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A Super Sonic Sixty Years

UNITED STATES, WASHINGTON : This file photo taken at Edwards AFB in California in1995, shows Brig. Gen. Charles E. "Chuck" Yeager in the cockpit of an F-15 . AFP PHOTO/HO
by Staff Writers
Washington (AFP) Oct 11, 2007
Former World War II flying ace Chuck Yeager's stellar career has included dogfights over Nazi Europe and a sympathetic big screen portrayal in the Hollywood film "The Right Stuff."

Nothing quite matches the achievement that clinched his fame 60 years ago this week, however, when he smashed through the sound barrier, in the process forever changing the face of aviation.

Yeager, who epitomized the hotshot fly-boys of the postwar era, broke the sound barrier on October 14, 1947, flying the experimental rocket powered Bell X-1 aircraft.

At the time, young air force captain with the chiseled features and charismatic aura was assigned as a test pilot with the X-1 program -- then the hottest aviation project in the world.

Yeager was just 24 when he made his groundbreaking flight during a program with the National Advisory Committee for Aeronautics (NACA) which was conducting research on high-speed flight.

Soaring at an altitude of 45,000 feet (13,700 meters) he reached the speed of sound -- some 1,100 kilometers per hour -- after he and several other pilots in the same program came frustratingly close, without quite managing to breach the barrier.

The significance of the flight was enormous: Supersonic speed, Yeager told AFP, allowed the US military to fly "faster than the enemy," but just as importantly, "it opened up space: Star Wars, satellites," he said.

Ten years after Yeager broke through the sound barrier, the United States was able to launch its groundbreaking Mercury space program, the template for the Apollo space program which succeeded it and which eventually landed the first human on the moon.

He offers a colorful retelling of that day, including the sage advice given him by his mentor at the time, Colonel Albert Boyd, head of NACA's Aeronautical Systems Flight Test Division.

"Get above MACH 1 as soon as you can, don't bust your butt, and don't embarrass the Air Force," he says Boyd told him just before the flight.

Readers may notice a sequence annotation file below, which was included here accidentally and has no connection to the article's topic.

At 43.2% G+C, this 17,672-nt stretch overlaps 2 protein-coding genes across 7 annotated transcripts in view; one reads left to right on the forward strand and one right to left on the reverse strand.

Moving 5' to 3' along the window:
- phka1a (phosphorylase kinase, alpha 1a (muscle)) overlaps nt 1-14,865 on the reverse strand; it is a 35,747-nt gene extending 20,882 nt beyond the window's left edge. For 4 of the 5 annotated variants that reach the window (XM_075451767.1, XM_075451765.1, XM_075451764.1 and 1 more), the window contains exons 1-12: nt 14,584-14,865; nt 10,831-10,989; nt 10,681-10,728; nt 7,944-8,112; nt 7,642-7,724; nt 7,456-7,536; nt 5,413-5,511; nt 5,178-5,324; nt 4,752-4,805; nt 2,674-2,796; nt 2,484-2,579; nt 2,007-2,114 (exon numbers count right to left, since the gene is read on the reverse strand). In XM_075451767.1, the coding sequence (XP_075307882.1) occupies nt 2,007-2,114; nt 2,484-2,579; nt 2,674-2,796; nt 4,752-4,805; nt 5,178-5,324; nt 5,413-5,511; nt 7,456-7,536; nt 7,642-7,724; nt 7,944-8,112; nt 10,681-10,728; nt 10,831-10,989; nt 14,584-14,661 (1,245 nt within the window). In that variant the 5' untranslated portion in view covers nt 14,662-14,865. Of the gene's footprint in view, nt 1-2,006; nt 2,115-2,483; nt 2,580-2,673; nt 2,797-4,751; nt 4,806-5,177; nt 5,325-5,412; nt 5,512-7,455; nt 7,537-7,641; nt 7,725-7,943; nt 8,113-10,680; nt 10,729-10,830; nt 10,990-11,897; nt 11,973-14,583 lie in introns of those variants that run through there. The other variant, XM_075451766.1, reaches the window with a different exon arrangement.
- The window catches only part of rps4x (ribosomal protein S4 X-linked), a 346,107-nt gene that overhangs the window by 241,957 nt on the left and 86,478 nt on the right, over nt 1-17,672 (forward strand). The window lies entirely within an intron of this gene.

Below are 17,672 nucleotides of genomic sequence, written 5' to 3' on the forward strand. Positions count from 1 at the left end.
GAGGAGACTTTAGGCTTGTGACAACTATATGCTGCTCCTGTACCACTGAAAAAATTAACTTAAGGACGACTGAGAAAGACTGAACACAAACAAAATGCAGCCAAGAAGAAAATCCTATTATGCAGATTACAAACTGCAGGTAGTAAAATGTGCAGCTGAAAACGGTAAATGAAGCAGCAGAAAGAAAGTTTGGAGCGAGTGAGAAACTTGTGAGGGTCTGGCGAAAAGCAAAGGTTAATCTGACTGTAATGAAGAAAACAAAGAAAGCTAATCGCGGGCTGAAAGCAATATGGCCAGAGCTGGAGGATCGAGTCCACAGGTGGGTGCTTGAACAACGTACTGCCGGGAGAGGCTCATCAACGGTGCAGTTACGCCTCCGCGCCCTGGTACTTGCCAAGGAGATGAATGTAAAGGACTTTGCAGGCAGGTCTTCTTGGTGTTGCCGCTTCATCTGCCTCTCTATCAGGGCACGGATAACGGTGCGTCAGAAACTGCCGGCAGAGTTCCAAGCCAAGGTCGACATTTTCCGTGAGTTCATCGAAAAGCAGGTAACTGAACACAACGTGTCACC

Yeager eventually attained the rank of brigadier general in his flying career, spanning more than six decades, which has taken him to every corner of the globe.

Sixty years on, later he acknowledges breaking the sound barrier as perhaps his crowning achievement, saying it still gives him "a sense of accomplishment."

"I had done what the old man had sent us out to do," he said in written comments to AFP, referring again to Boyd.

The aircraft in which he made his historic flight was nicknamed the "Glamorous Glennis" in honor of his wife.

His colleague "Slick" Goodlin, another test pilot for Bell Laboratories, once famously described the X-1 as a "bullet with wings.

It was in fact, modeled after a 50-millimeter bullet, with short wings and a pointed tip, allowing it to pierce more efficiently through the air.

Since that historic day, breaching the sound barrier has become an almost routine act, including by Yeager, who told AFP that the number of times he has flown faster than the speed of sound is "too many to count"

"Just flew an F-16 on September 21, 2007, and broke the sound barrier again to commemorate the 60th anniversary of breaking the sound barrier," he recounted, in his typically laconic style.

He added that he also exceeded the sound barrier when taking part in recent commemorations marking "the 60th anniversary of the United States Air Force on Sept 18, 2007, and 65 years of my flying military cockpits."

While supersonic flight is no longer the singular event it was six decades ago, Yeager predicts it will never become a daily occurrence, at least not as far as commercial aviation is concerned.

"Not economical," he said.

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